At the same time, Joel joined WSYR Radio as morning news reporter. He is most proud of his award-winning coverage of a local soldier returning home after being a held as a POW by North Korea. In 1958, Joel became WSYR-TV’s first 11 PM news anchor, a job he held for the next eight years.

What happened next is what the Mareiniss legend is made of. No doubt, he will agree it was the start of his dream job in 1966 that combined a love of sports and Syracuse University. Joel was named WSYR’s radio and television sports director.

Not only did he do the sports segments during the early and late night news programs, but Joel Mareiniss truly became the “Voice of the Orange.” For 14 years, he called SU football and basketball play-by-play with an excitement and passion that endeared him to thousands of devoted fans. And the job only got better as Joel also hosted the extremely popular live television bowling program, Syracuse Bowls, for 25 years.

When the Newhouse family divested itself of WSYR in 1982, Joel stayed with the radio station. His career took a detour for seven years as he went into radio advertising work. But the call of sports play-by-play was too great to keep Joel off the air. He became play-by-play announcer for the Syracuse Chiefs baseball team, carried by radio sister station WHEN for another seven years.

In what spare time he had, Joel also held a commercial pilot’s license with multi-engine and instrument ratings. He was a member of the “Quiet Birdmens Pilots Club.”

Joel and wife Georgiana have two daughters, a son, and four grandchildren.— Jeff Paston

2006 - Fred Heyman

Herald-Journal, Herald American, The Post-Standard

At the age of only 15 years, Fred Heyman was hired by the Syracuse Herald as a copyboy in 1921. A staffing shortage a year later found young Fred covering a major fire in Syracuse.

By 1923, he was working as a reporter. And a year after that, the bosses moved him to the sports desk. But it was his love for sketching that got him into the newspaper’s art department. Fred was named its director in 1929, and appropriately began taking art classes at Syracuse University!

Fondly referred to as Syracuse’s Dean of Cartoonists he was recognized both locally and nationally for his illustrations of political and sporting events. In 1933, Fred won a national award from Editor & Publisher magazine for his cartoon showing Uncle Sam biting a dog named Depression. In 1969, he won an award from the National Foundation for Highway Safety for his cartoon dramatizing the dangers of alcohol and drug abuse — more than a decade before society began to take drunken and drugged driving more seriously.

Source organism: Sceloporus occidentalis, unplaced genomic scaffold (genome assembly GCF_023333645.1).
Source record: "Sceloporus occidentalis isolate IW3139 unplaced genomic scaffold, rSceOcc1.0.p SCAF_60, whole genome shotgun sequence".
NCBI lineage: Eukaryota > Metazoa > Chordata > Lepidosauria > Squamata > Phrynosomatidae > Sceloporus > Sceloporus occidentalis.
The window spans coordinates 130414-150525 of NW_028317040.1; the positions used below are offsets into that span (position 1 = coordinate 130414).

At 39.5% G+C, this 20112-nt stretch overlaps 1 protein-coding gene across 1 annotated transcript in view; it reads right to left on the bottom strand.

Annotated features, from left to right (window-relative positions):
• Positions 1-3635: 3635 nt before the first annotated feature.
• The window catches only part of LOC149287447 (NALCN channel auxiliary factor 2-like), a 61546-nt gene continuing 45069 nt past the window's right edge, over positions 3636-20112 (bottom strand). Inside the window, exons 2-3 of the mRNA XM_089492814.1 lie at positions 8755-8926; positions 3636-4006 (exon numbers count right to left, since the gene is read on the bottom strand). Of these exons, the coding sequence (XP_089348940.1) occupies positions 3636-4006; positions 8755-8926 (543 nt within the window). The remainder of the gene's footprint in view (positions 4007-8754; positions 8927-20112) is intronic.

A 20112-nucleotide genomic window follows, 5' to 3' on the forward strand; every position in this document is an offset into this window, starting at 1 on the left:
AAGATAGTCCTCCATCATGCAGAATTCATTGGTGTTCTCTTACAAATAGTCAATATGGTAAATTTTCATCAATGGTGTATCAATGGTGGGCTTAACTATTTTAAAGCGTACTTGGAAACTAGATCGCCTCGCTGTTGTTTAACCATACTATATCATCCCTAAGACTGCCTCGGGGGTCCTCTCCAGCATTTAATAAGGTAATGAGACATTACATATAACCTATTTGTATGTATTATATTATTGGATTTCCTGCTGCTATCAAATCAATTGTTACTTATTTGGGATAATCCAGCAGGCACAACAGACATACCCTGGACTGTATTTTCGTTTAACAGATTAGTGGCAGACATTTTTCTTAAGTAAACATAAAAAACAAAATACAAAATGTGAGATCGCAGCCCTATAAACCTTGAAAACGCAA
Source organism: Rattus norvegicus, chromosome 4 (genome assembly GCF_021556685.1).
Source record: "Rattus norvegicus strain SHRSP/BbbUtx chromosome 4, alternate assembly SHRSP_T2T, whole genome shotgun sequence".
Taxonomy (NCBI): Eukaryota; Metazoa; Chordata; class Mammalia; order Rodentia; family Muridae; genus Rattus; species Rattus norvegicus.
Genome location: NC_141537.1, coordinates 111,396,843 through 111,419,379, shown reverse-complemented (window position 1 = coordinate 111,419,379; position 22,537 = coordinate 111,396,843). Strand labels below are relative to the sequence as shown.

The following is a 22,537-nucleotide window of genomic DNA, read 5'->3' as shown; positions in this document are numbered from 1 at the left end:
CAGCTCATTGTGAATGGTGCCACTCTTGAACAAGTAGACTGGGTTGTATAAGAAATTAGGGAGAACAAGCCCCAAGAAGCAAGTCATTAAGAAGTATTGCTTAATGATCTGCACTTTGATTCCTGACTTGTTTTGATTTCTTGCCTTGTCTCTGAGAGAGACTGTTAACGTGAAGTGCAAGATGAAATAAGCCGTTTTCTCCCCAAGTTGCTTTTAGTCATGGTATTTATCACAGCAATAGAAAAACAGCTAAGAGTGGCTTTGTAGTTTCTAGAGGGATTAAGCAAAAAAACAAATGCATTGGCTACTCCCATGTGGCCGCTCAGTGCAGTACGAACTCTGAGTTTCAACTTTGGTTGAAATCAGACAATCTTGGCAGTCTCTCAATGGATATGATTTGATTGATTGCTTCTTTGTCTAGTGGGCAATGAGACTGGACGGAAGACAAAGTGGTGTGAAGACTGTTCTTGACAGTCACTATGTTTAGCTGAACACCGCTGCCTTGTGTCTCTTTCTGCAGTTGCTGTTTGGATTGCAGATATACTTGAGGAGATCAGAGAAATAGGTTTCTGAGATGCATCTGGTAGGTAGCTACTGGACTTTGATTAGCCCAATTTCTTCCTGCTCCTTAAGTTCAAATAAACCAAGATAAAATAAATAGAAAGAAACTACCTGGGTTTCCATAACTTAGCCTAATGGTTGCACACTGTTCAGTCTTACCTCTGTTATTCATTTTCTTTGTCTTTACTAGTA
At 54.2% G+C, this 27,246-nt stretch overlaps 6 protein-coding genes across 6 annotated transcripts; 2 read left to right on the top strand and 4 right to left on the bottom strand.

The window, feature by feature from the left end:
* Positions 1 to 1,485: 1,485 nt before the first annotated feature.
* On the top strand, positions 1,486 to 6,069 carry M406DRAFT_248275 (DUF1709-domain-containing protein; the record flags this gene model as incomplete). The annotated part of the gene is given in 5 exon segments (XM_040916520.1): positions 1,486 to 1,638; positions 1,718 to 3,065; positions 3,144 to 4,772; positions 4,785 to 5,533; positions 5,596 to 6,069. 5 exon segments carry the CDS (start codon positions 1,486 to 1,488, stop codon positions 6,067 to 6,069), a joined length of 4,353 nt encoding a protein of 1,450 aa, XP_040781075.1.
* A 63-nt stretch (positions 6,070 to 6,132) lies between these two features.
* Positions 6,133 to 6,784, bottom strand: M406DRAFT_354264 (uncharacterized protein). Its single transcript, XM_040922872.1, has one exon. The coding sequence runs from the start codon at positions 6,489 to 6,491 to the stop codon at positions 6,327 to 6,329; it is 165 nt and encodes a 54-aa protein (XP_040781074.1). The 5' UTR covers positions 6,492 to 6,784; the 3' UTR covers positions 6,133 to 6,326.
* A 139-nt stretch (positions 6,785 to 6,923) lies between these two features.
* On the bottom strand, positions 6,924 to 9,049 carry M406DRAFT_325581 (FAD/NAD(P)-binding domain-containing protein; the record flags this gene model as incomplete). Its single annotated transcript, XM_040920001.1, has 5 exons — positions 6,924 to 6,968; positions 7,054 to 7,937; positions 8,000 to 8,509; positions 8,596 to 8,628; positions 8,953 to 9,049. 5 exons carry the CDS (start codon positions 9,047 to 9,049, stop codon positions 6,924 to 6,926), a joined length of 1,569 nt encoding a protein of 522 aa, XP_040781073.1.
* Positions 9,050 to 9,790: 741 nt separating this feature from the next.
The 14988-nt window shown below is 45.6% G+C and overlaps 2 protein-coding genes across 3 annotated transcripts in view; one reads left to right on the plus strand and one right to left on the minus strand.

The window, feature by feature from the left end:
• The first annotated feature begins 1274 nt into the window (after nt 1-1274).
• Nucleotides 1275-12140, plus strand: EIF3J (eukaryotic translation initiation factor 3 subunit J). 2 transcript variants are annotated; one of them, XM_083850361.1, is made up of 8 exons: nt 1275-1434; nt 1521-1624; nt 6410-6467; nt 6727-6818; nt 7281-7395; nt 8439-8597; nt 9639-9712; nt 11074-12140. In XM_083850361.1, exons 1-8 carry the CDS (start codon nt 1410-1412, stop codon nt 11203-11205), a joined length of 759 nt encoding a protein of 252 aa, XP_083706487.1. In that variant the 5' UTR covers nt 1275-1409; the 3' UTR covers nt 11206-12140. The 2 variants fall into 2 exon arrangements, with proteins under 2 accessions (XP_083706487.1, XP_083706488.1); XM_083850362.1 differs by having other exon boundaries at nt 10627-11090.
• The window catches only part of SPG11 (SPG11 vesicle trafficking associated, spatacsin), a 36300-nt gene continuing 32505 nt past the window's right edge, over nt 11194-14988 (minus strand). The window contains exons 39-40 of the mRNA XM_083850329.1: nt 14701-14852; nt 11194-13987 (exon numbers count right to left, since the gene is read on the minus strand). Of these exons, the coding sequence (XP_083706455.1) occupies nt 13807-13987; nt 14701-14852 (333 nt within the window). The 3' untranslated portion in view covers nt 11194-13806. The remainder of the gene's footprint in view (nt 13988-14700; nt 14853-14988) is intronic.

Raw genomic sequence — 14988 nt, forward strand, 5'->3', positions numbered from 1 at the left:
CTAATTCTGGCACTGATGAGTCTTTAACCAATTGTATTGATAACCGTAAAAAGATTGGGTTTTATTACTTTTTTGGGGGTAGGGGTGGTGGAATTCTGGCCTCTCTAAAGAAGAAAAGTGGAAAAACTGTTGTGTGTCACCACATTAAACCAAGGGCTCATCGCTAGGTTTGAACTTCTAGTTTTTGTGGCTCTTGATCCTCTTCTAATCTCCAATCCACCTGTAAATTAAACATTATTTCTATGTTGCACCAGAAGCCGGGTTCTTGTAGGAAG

In 1935, Fred helped to develop the use of the then-new technology of wire photo service which revolutionized the newspaper business. Using the techniques of airbrushing and shading to enhance the pictures, Fred was responsible for their reproduction and dynamic layout. His art breathed life into reporting of the crash of the Hindenberg, the assassinations of the 1960s, VE Day and many others. He was cited by Editor & Publisher Magazine for his 1969 Herald-Journal front page design of the historic first landing of Man on the Moon.

After joining the Navy at the age of 38, Fred served during WWII at Sampson Naval Base where he sketched profiles of enemy battleships and planes to help with identification.

Fred was also well known for his outstanding illustrations of local sports. For decades, he illustrated Syracuse baseball as well as the entire tenure of the Syracuse Nats. He illustrated the nationally prominent Syracuse University football teams, Syracuse’s golden age of championship boxing, and the early years of Vernon Downs harness racing. Although no longer in use, Fred designed the original Syracuse Chiefs logo.

The Syracuse Herald-Journal ran his “Syracuse Sports Greats” featuring local amateur and professional athletes as well as his “This Week’s Top Spots in Sports” feature. Fred drew over 200 portraits of movie stars which appeared weekly on the cover of the Herald-Journal’s Stars magazine. He illustrated the nearly year-long weekly series “The Changing Face of Syracuse.”